Potential Storm: Trending Out to Sea

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By Quincy Vagell on November 14, 2012, 3:45pm Last modified: November 16, 2012, 7:56am

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The latest computer model data keeps next week's storm out to sea.

After a lot of talk about a potentially significant storm along the East Coast, there now appears to be a trend that leaves the area with less of a direct impact.

Forecast overview: 
A low pressure system is likely to develop east of the Carolina coast this weekend. If the storm does stay far enough out to sea, Connecticut may only see light precipitation or possibly stay dry. On the other hand, if the storm is larger and/or passes closer to the coast, we could be talking about more storminess and precipitation.
Regardless of the exact track, winds are expected to pick up along the shoreline and this could cause minor flooding, even with a storm staying hundreds of miles to our east. 

Model overview:
The European (Euro) computer runs yesterday and even last night were still suggesting that a nor'easter would track up the East Coast. The GFS began to trend away from that prediction, taking the storm out to sea.
Today, the 12z GFS continued to stay with an out to sea forecast and the 12z Euro made a HUGE trend east. That new data suggests that Connecticut stays dry!

More details:
The ensemble members yesterday were hinting at a further east track, even with the Euro. Now the models appear to be coming into more alignment. Even the Canadian, NOGAPS and UKMET are showing a similar scenario.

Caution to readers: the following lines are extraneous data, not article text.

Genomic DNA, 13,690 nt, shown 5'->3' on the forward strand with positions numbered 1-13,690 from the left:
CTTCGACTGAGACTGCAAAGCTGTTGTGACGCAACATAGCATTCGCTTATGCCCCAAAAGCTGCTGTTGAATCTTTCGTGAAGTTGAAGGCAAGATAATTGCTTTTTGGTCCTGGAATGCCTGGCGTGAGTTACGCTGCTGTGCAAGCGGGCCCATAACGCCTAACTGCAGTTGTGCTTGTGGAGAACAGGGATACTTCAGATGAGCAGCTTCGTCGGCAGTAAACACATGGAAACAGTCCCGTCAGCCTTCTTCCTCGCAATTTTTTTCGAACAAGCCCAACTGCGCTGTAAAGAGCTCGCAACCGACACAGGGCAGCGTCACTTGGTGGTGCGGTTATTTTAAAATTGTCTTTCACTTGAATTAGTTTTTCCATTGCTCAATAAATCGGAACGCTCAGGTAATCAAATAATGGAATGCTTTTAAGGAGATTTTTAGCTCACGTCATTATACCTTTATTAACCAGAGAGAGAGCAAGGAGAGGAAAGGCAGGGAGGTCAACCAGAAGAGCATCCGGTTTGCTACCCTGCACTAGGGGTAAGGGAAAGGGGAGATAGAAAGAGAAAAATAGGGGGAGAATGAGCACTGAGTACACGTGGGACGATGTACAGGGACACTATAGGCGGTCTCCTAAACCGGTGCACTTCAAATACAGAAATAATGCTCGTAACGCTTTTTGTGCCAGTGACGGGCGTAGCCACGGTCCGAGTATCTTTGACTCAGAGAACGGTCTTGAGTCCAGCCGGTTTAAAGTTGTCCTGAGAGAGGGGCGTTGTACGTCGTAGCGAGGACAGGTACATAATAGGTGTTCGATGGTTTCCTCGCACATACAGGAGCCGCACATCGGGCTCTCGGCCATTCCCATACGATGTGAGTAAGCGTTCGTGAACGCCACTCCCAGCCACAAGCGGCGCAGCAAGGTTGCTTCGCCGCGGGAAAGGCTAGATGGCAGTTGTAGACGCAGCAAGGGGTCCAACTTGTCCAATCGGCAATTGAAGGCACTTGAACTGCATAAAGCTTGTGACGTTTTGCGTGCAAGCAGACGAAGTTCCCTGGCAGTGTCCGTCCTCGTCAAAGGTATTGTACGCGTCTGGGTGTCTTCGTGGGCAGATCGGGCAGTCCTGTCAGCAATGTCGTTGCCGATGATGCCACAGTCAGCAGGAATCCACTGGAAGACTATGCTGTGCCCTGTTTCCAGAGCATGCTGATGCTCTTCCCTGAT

Technical discussion:
Although high pressure appears to be in a good location, a lack of upstream blocking and more of a progressive upper level flow may allow for this storm to move east and out to sea. Previous model runs showed a potential phase, which could have caused the storm to move northward or even take a left-hand turn towards the coast. 
The latest data suggests that although the NAO may be shifting towards neutral and negative, the shift lines up too late for a strong indicator of an East Coast storm.

***Keep in mind that we're still talking about next week, so a lot can change. Computer models tend to waffle around different solutions days before a storm. It's still interesting that the GFS caught onto the trend before the Euro, so it's not a clear and simple forecast.

Below is the 500mb height and relatively humidity forecast from the 12z GFS...
It shows two distinct areas of moisture. Without the two merging (phasing), the storm remains smaller and continues off towards the east-northeast. Previous runs of the Euro were showing a very large single storm, but the trend is clearly away from that now. 

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Quincy Vagell

Town: Marlborough, CT  

Reporting for WXedge since January 2012.

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